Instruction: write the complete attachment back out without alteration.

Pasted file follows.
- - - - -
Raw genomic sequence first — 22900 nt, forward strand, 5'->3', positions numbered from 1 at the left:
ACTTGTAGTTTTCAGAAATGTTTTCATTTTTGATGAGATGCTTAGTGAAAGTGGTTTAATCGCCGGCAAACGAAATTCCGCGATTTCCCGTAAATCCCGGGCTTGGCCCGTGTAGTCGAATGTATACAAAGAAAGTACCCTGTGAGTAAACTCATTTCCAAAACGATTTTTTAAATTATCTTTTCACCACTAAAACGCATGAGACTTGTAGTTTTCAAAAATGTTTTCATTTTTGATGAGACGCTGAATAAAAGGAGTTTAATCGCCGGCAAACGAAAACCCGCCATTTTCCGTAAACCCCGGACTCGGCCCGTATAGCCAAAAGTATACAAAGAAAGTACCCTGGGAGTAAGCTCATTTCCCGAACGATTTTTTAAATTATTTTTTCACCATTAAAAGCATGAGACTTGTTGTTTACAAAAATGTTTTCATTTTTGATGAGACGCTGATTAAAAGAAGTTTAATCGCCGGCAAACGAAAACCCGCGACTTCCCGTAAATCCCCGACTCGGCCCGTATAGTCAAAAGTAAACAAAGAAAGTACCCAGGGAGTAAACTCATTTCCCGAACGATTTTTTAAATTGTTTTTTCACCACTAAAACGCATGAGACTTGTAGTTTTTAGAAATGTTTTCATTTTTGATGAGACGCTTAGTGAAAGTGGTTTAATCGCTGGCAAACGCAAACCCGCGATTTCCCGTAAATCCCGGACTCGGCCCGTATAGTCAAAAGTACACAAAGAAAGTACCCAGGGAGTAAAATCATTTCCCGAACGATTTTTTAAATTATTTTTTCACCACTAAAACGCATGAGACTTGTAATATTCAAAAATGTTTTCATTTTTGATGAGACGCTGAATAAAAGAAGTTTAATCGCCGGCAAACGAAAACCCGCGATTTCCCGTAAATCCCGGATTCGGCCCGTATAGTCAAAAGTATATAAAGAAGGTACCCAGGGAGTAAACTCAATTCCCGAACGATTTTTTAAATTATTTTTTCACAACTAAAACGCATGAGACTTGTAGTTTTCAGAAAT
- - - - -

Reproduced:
Raw genomic sequence first — 22900 nt, forward strand, 5'->3', positions numbered from 1 at the left:
ACTTGTAGTTTTCAGAAATGTTTTCATTTTTGATGAGATGCTTAGTGAAAGTGGTTTAATCGCCGGCAAACGAAATTCCGCGATTTCCCGTAAATCCCGGGCTTGGCCCGTGTAGTCGAATGTATACAAAGAAAGTACCCTGTGAGTAAACTCATTTCCAAAACGATTTTTTAAATTATCTTTTCACCACTAAAACGCATGAGACTTGTAGTTTTCAAAAATGTTTTCATTTTTGATGAGACGCTGAATAAAAGGAGTTTAATCGCCGGCAAACGAAAACCCGCCATTTTCCGTAAACCCCGGACTCGGCCCGTATAGCCAAAAGTATACAAAGAAAGTACCCTGGGAGTAAGCTCATTTCCCGAACGATTTTTTAAATTATTTTTTCACCATTAAAAGCATGAGACTTGTTGTTTACAAAAATGTTTTCATTTTTGATGAGACGCTGATTAAAAGAAGTTTAATCGCCGGCAAACGAAAACCCGCGACTTCCCGTAAATCCCCGACTCGGCCCGTATAGTCAAAAGTAAACAAAGAAAGTACCCAGGGAGTAAACTCATTTCCCGAACGATTTTTTAAATTGTTTTTTCACCACTAAAACGCATGAGACTTGTAGTTTTTAGAAATGTTTTCATTTTTGATGAGACGCTTAGTGAAAGTGGTTTAATCGCTGGCAAACGCAAACCCGCGATTTCCCGTAAATCCCGGACTCGGCCCGTATAGTCAAAAGTACACAAAGAAAGTACCCAGGGAGTAAAATCATTTCCCGAACGATTTTTTAAATTATTTTTTCACCACTAAAACGCATGAGACTTGTAATATTCAAAAATGTTTTCATTTTTGATGAGACGCTGAATAAAAGAAGTTTAATCGCCGGCAAACGAAAACCCGCGATTTCCCGTAAATCCCGGATTCGGCCCGTATAGTCAAAAGTATATAAAGAAGGTACCCAGGGAGTAAACTCAATTCCCGAACGATTTTTTAAATTATTTTTTCACAACTAAAACGCATGAGACTTGTAGTTTTCAGAAAT